Additionally, this young generation of workers bring with them expectations of promotion within shorter time periods, which may be attributed to their expectations for demanding and challenging work. If promotion is not an option, supervisors may consider assigning a new project that challenges the young worker.
Increased narcissism in this group of young workers further impacts organizational behavior in regards to leadership. It is characteristic of narcissist to be attracted to positions of leadership. With overall staffing far outweighing leadership opportunities in hospitality, the work environment may become increasingly competitive, and thus less team-oriented. This issue may be mitigated by increasing the offering of leadership roles outside of what is offered in the official organizational chart. This may take the form of committee heads, project leads, and/or special assignment chairs.
Finally, the next generation of workers is no longer satisfied with simply doing the job. They want meaningful work, and they need to know how their contributions to the organization create an impact. One suggestion that may deserve strong consideration is the use of an older workplace mentor. This would not only provide the individual attention and regular feedback for which millennials hunger, but may also be an excellent tool in the development of professional and social skills that may be lacking among this group of young workers.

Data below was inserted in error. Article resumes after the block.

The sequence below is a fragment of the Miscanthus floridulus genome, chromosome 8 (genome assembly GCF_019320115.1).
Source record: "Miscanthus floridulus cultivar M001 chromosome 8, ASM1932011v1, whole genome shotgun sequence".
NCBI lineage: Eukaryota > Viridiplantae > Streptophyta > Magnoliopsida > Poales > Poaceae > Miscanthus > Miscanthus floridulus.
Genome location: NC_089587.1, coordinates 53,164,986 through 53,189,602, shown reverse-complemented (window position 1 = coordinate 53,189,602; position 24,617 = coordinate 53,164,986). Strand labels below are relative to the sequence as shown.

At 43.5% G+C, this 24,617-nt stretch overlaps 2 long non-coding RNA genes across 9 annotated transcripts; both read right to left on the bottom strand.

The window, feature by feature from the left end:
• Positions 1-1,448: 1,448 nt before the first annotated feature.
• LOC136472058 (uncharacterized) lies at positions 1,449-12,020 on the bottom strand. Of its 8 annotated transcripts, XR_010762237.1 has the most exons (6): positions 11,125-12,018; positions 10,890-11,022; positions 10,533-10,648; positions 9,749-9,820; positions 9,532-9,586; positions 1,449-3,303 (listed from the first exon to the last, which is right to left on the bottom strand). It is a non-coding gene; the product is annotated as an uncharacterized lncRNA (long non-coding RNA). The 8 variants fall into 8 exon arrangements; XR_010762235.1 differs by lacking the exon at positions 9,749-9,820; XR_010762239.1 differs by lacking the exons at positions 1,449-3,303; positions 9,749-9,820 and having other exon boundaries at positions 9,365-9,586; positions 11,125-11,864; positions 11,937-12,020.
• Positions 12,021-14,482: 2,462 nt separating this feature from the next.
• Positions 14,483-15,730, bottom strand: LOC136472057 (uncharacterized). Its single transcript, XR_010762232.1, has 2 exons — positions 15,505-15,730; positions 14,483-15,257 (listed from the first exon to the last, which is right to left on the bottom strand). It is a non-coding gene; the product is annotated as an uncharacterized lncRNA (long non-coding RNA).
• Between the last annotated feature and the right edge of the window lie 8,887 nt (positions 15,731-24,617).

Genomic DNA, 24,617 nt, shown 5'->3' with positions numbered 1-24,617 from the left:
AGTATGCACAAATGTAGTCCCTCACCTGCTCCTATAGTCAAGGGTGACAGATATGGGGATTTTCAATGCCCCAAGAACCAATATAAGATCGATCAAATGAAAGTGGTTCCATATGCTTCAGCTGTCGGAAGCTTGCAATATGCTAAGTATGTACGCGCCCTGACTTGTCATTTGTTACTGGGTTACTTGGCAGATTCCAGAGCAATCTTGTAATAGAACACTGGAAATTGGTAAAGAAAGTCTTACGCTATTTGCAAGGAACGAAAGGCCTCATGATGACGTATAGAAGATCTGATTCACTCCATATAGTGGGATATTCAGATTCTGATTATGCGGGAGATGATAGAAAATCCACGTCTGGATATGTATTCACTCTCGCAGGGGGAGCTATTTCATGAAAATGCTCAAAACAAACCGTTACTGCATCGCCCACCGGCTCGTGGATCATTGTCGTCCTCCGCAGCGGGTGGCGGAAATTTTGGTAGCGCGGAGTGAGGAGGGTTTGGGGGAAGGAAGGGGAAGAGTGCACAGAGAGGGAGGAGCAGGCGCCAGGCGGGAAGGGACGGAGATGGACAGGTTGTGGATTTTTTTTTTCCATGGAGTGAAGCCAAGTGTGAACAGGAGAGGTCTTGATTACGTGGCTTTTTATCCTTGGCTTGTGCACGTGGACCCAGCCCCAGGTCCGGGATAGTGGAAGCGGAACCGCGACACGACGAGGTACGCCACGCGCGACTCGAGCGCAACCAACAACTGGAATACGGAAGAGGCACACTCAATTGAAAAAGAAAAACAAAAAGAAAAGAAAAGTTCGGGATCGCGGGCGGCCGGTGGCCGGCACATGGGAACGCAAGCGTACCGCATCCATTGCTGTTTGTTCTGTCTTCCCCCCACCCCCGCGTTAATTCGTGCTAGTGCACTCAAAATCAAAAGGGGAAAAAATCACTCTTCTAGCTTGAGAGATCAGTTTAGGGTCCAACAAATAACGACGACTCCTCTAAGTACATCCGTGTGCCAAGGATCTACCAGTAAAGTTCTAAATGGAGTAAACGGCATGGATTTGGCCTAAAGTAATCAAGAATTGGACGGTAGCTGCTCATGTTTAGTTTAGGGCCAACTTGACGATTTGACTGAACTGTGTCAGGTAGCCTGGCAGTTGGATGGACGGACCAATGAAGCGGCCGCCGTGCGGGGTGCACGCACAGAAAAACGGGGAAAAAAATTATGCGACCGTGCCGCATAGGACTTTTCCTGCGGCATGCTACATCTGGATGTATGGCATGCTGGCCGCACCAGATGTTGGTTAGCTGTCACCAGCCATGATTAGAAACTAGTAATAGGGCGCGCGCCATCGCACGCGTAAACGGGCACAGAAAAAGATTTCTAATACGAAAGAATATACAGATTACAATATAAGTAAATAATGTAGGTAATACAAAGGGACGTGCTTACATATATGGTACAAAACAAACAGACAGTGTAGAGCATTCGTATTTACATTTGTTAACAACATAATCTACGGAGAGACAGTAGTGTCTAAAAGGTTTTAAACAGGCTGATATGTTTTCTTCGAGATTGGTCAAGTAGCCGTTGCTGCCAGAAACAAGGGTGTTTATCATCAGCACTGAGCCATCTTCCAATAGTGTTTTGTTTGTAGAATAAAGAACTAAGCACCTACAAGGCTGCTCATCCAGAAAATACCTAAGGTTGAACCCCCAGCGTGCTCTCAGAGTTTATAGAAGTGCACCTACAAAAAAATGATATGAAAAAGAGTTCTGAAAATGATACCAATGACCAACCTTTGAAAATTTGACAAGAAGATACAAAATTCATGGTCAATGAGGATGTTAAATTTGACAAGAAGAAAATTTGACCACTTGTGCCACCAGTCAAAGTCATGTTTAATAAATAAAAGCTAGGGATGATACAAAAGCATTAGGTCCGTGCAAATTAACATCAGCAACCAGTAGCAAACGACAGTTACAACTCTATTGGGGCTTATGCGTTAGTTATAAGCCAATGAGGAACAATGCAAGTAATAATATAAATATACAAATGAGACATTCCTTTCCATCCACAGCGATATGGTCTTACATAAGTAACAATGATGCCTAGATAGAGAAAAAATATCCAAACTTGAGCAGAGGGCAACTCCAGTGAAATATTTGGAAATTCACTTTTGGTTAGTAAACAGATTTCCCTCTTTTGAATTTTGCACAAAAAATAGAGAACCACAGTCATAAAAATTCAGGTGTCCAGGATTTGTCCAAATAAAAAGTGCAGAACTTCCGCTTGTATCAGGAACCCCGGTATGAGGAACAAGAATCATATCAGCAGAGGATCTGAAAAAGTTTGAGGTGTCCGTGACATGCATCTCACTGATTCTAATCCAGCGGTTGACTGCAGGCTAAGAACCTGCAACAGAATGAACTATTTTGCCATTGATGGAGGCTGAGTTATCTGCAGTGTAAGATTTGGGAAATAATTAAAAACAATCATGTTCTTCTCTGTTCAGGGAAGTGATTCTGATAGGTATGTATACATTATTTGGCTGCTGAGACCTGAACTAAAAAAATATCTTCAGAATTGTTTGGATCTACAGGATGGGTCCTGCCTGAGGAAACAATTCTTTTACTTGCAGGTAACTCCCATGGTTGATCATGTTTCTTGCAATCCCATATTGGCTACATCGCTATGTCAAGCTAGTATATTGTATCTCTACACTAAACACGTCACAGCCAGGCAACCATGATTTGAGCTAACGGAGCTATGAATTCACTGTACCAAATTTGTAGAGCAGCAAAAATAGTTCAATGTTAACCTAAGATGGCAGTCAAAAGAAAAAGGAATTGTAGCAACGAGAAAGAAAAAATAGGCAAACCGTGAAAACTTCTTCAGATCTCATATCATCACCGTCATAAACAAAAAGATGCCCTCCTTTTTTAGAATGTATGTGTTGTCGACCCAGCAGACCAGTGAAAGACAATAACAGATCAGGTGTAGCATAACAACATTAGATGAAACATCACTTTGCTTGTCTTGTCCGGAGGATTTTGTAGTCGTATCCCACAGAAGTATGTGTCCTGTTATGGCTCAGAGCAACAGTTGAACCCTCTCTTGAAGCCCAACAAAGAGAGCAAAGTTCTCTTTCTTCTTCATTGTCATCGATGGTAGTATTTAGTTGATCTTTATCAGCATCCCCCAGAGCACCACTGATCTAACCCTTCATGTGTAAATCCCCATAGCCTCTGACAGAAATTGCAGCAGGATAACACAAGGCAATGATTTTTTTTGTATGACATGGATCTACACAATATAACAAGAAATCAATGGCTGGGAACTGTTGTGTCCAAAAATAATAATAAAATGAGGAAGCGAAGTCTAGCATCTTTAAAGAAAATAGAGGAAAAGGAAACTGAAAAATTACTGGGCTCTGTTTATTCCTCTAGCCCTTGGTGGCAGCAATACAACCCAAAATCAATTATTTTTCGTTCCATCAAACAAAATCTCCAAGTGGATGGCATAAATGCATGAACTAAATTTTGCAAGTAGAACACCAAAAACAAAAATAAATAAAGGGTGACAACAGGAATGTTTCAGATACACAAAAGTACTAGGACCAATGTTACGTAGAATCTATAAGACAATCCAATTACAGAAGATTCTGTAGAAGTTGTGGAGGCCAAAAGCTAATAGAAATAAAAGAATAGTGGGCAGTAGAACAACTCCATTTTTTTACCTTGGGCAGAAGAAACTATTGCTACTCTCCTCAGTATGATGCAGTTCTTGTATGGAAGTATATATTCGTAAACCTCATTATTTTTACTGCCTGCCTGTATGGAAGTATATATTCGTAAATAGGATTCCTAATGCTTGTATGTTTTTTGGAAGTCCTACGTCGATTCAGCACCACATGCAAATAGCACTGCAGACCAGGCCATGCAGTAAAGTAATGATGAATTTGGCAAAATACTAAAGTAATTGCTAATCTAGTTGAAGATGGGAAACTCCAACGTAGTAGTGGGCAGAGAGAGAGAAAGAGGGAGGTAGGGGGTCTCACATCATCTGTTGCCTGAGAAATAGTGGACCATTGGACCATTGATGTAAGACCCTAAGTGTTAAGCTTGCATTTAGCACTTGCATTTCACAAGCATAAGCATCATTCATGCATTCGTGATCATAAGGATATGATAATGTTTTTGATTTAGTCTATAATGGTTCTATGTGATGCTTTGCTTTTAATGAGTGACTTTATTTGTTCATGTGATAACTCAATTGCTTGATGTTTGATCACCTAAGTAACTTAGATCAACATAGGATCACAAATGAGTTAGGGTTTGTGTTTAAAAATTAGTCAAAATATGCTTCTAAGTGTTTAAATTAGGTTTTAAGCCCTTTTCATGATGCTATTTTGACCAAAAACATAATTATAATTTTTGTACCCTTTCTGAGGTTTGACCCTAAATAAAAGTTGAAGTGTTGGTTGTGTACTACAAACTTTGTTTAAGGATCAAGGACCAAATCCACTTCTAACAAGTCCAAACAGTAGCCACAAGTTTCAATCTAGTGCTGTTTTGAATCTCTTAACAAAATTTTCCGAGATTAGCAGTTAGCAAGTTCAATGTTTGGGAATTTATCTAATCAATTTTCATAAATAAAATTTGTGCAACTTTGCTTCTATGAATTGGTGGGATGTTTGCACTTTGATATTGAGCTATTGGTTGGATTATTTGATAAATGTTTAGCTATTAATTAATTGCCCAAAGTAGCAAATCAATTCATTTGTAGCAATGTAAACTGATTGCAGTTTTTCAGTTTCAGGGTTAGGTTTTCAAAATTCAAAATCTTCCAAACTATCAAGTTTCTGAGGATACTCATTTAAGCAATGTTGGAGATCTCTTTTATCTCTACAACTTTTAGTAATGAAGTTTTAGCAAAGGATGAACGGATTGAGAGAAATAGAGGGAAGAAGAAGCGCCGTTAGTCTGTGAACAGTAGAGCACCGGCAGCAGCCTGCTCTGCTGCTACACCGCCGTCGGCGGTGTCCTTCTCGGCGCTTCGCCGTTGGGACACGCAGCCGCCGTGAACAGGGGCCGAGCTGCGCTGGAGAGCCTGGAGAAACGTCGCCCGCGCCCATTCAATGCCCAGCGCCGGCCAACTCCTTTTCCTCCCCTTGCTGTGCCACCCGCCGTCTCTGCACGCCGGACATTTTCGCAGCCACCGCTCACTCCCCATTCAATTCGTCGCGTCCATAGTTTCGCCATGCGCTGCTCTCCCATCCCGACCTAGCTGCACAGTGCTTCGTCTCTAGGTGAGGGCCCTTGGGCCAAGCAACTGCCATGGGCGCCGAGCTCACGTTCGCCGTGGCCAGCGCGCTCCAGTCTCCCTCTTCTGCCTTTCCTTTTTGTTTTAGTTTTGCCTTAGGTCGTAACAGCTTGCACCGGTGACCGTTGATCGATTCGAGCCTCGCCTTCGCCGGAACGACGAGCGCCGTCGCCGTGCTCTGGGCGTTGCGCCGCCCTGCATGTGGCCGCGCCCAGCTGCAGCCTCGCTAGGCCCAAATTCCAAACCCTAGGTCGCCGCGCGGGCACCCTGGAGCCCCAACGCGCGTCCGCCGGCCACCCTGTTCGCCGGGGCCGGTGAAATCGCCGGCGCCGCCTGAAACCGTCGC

As with any generation, the millennials present their own unique mixture of strengths, weaknesses, opportunities, and threats. However, taking a proactive approach to mitigating the challenges and harnessing their incredible talents will benefit not only the organization, but the individual worker, and the society as a whole.
Dr. Miranda Kitterlin is an Assistant Professor in the Chaplin School of Hospitality and Tourism Management at Florida International University She teaches graduate level Hospitality Management courses. She received her doctoral degree in Hospitality Administration from the University of Nevada, Las Vegas. She holds a Masterís degree in Human Resources and a Bachelorís degree in Hotel, Restaurant and Tourism Management from the University of Louisiana, Lafayette. Prior to academia, Dr. Kitterlin worked in the lodging and food and beverage industries. What began as an entry-level front-of-house position quickly developed into operational management, sales, and human resources management roles, and a lifelong passion for Hospitality Management. Dr. Kitterlin, Ph.D. can be contacted at 305-919-4424 or firstname.lastname@example.org Extended Bio...